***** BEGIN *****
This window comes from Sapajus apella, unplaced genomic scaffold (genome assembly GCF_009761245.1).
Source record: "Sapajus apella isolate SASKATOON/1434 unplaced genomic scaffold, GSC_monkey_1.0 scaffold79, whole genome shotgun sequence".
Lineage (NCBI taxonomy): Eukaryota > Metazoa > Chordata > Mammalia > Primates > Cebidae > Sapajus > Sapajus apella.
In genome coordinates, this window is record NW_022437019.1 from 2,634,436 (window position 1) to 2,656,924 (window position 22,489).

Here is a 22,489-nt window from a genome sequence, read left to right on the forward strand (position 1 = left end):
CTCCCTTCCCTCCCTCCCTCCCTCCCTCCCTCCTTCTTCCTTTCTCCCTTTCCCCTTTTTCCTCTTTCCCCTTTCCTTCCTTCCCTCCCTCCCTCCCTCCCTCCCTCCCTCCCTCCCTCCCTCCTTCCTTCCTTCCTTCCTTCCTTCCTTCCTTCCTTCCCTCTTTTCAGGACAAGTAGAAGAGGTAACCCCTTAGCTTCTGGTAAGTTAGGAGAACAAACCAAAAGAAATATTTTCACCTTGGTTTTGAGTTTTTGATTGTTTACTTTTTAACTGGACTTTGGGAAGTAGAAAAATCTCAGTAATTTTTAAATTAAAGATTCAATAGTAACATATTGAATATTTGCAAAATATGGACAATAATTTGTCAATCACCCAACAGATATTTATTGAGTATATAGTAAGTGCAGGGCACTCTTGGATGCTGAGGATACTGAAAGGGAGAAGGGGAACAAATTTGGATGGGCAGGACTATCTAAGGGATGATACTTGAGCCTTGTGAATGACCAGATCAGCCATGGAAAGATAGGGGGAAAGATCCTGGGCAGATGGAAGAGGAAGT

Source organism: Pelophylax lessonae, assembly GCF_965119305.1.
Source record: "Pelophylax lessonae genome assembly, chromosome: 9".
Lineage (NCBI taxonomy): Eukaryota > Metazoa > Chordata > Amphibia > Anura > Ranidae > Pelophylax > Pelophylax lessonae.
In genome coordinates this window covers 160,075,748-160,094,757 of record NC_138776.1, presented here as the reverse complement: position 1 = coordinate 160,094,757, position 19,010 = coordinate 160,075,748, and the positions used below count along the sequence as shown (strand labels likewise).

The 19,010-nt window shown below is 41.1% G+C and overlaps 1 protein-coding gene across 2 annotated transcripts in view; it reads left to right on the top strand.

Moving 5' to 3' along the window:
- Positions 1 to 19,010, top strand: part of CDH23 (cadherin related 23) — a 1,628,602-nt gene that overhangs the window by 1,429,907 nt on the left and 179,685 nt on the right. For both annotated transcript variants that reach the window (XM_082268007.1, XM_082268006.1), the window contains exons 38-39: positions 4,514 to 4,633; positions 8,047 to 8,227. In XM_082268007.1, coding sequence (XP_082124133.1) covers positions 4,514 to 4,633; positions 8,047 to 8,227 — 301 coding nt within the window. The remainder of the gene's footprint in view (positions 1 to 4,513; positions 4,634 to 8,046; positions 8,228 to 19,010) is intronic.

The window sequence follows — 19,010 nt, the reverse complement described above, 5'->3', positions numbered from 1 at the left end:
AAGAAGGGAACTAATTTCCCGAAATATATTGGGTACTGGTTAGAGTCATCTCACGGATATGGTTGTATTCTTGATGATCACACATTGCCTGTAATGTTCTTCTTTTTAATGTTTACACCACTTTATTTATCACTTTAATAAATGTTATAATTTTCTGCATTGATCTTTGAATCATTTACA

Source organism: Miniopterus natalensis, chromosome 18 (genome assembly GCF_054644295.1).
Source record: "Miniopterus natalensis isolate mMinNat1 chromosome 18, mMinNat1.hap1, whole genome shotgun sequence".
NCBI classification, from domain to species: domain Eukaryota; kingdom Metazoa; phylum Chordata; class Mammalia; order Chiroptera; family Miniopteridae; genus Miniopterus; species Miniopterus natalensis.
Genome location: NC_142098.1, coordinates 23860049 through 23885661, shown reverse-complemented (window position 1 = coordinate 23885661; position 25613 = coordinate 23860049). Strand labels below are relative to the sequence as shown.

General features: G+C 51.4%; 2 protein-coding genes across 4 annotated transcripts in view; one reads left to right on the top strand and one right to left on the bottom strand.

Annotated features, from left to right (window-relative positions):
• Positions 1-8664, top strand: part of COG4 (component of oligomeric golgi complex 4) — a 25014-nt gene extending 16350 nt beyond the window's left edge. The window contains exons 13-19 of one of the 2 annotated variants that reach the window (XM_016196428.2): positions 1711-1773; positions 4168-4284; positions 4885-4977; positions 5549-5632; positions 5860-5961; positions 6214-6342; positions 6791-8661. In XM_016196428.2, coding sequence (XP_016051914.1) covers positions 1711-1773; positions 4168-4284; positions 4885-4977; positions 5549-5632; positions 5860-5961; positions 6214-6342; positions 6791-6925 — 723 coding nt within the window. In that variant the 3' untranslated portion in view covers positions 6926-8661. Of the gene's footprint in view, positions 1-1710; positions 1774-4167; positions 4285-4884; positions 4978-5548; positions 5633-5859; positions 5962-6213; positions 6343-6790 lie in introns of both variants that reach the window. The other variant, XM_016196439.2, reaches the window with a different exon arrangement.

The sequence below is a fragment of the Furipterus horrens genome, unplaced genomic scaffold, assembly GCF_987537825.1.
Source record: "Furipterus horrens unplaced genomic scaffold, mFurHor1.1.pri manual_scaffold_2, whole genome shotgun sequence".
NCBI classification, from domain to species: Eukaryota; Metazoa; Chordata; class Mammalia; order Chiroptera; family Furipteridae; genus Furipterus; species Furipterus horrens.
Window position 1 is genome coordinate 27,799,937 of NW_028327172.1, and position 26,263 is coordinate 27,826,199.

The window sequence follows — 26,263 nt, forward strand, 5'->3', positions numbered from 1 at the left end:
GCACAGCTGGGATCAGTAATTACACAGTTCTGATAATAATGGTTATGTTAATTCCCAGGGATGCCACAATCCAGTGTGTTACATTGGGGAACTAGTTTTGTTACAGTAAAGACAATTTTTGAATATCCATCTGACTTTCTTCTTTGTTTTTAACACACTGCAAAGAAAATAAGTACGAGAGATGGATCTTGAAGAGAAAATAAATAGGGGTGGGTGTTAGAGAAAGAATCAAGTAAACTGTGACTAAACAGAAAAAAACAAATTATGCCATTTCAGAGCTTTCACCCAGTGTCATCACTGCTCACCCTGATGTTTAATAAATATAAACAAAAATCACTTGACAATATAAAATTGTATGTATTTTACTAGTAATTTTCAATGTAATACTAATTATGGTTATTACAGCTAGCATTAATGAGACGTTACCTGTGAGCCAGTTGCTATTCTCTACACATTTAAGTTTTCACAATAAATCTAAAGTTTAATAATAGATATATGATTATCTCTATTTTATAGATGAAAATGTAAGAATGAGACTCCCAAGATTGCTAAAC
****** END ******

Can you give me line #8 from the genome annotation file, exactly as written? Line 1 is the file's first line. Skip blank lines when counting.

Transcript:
Source record: "Pelophylax lessonae genome assembly, chromosome: 9".